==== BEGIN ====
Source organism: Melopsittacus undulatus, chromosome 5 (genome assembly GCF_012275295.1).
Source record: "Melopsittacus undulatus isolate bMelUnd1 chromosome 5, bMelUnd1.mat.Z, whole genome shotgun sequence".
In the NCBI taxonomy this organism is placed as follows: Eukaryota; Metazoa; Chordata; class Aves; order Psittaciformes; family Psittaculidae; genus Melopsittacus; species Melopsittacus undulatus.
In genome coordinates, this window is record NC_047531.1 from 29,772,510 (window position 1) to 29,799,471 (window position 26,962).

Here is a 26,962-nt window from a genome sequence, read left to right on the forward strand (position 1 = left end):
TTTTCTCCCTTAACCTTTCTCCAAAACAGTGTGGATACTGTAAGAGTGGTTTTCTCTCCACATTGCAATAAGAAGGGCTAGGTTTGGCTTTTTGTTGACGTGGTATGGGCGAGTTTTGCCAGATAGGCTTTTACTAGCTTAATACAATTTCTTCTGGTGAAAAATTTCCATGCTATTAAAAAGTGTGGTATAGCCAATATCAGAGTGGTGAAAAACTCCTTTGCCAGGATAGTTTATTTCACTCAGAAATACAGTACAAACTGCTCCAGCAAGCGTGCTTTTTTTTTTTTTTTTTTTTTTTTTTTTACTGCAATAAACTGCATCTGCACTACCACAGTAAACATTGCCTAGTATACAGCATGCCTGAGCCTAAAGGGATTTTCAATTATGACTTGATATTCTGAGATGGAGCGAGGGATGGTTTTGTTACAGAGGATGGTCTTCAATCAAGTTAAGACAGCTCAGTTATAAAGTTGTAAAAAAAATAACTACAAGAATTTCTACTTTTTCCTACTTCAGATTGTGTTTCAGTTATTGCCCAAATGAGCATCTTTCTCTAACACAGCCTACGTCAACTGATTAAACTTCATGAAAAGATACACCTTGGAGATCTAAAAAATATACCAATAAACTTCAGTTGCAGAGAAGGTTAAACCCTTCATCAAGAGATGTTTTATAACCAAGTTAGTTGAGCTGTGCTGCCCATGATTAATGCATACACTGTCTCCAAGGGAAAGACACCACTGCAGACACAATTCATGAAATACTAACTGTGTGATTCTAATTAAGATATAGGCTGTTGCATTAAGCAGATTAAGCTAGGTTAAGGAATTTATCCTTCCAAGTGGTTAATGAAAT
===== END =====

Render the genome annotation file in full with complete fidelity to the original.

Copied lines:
Source organism: Melopsittacus undulatus, chromosome 5 (genome assembly GCF_012275295.1).
Source record: "Melopsittacus undulatus isolate bMelUnd1 chromosome 5, bMelUnd1.mat.Z, whole genome shotgun sequence".
In the NCBI taxonomy this organism is placed as follows: Eukaryota; Metazoa; Chordata; class Aves; order Psittaciformes; family Psittaculidae; genus Melopsittacus; species Melopsittacus undulatus.
In genome coordinates, this window is record NC_047531.1 from 29,772,510 (window position 1) to 29,799,471 (window position 26,962).

Here is a 26,962-nt window from a genome sequence, read left to right on the forward strand (position 1 = left end):
TTTTCTCCCTTAACCTTTCTCCAAAACAGTGTGGATACTGTAAGAGTGGTTTTCTCTCCACATTGCAATAAGAAGGGCTAGGTTTGGCTTTTTGTTGACGTGGTATGGGCGAGTTTTGCCAGATAGGCTTTTACTAGCTTAATACAATTTCTTCTGGTGAAAAATTTCCATGCTATTAAAAAGTGTGGTATAGCCAATATCAGAGTGGTGAAAAACTCCTTTGCCAGGATAGTTTATTTCACTCAGAAATACAGTACAAACTGCTCCAGCAAGCGTGCTTTTTTTTTTTTTTTTTTTTTTTTTTTTACTGCAATAAACTGCATCTGCACTACCACAGTAAACATTGCCTAGTATACAGCATGCCTGAGCCTAAAGGGATTTTCAATTATGACTTGATATTCTGAGATGGAGCGAGGGATGGTTTTGTTACAGAGGATGGTCTTCAATCAAGTTAAGACAGCTCAGTTATAAAGTTGTAAAAAAAATAACTACAAGAATTTCTACTTTTTCCTACTTCAGATTGTGTTTCAGTTATTGCCCAAATGAGCATCTTTCTCTAACACAGCCTACGTCAACTGATTAAACTTCATGAAAAGATACACCTTGGAGATCTAAAAAATATACCAATAAACTTCAGTTGCAGAGAAGGTTAAACCCTTCATCAAGAGATGTTTTATAACCAAGTTAGTTGAGCTGTGCTGCCCATGATTAATGCATACACTGTCTCCAAGGGAAAGACACCACTGCAGACACAATTCATGAAATACTAACTGTGTGATTCTAATTAAGATATAGGCTGTTGCATTAAGCAGATTAAGCTAGGTTAAGGAATTTATCCTTCCAAGTGGTTAATGAAAT